The image of the Supreme Court of India is of an institution which protects fundamental rights of citizens and upholds the Constitution. The SC takes tough decisions based on the facts presented before it. Polar opposite of the Supreme Court’s by-the book modus operandi would be the Sunni Waqf Board of Uttar Pradesh. The Waqf boards were created to maintain and manage the property which is given permanently for religious or charitable purposes as recognized by the Muslim Law. This is in fact the literal translation of the word Waqf as well.
Describing the ‘efficiency’ of the Waqf boards in maintaining and using the property to generate revenues, Justice Shashvat Kumar who headed, the Shashvat Committee, in his status report mentioned that , nationwide Waqf properties constituted a land bank worth RS. 1.2 lakh crore and could have generated annual returns of Rs. 12,000 crore but yield only Rs.163 crore owing to mismanagement and a severe shortage of senior government officers.
Given this mismanagement and recurring loss of revenues, it has been repeatedly suggested that Wqf properties should be managed by Archaeological Survey of India (ASI). Waqf boards are, however, not willing to cede control on the lucrative properties to ASI.
And the latest demand which had come from their ranks was of naming Taj Mahal as Waqf property. This demand though is not entirely new in nature.
The first demand for naming Taj Mahal a Waqf property came from a gentleman named Mohammad Irfan Bedar in 1998, who had approached the Waqf board asking to get the property registered as a Waqf. He also wanted the board to declare him as the caretaker of the property. As the decision got delayed, he moved to the Allahabad High Court. The Allahabad High Court directed him to approach the board afresh with the issue.
The Sunni Waqf board of Uttar Pradesh made an audacious move by issuing a notice to the ASI asking them to register the property as Waqf. The ASI opposed the ridiculous plea of the board but the board went ahead with its order to declare the monument as a Waqf property.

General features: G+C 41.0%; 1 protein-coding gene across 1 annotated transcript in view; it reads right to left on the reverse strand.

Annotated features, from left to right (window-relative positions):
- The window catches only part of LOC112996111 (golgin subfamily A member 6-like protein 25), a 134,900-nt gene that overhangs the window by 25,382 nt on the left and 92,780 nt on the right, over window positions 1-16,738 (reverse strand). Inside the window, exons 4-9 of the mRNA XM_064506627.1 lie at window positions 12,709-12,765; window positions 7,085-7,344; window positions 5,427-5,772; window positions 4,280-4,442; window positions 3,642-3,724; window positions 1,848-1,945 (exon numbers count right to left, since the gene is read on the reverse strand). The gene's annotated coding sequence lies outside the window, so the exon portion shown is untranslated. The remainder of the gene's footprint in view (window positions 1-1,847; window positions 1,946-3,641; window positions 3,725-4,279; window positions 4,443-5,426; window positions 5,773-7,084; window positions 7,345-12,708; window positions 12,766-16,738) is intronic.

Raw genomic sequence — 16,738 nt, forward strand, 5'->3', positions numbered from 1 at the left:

Stupefied by this order the ASI had challenged the board’s July 2005 decision to declare Taj Mahal as a Waqf property. The bench led by the Supreme Court Chief Justice of India Dipak Misra made a mockery of the Waqf board’s claim today. The statements given by the CJI show the ridiculousness of the Waqf board’s baseless claims on the historical monument.
Country’s top judge said to the board, “Who in India will believe it belongs to the Waqf board? These kinds of issues must not waste the time of the Supreme Court,”
He added- “How did he (Shah Jahan) sign the waqfnama? He was in jail and used to view the monument while in custody,” CJI added.
He mocked the Sunni Waqf board’s claim by asking them to show the papers related to transfer of the Taj by Shah Jahan. “Show us the signature”, the CJI replied when the board wanted to be given some more time.
This hilarious exchange and public ridicule must have dampened the spirits of the Sunni Waqf board from Uttar Pradesh who wanted to get a hold on the Taj Mahal. The mockery of board’s claim by Supreme Court CJI was not only justified but called for given board’s ridiculous claims in the past. One certainly hopes saner sense prevails with the Waqf and they refrain from making such absurd claims in future.
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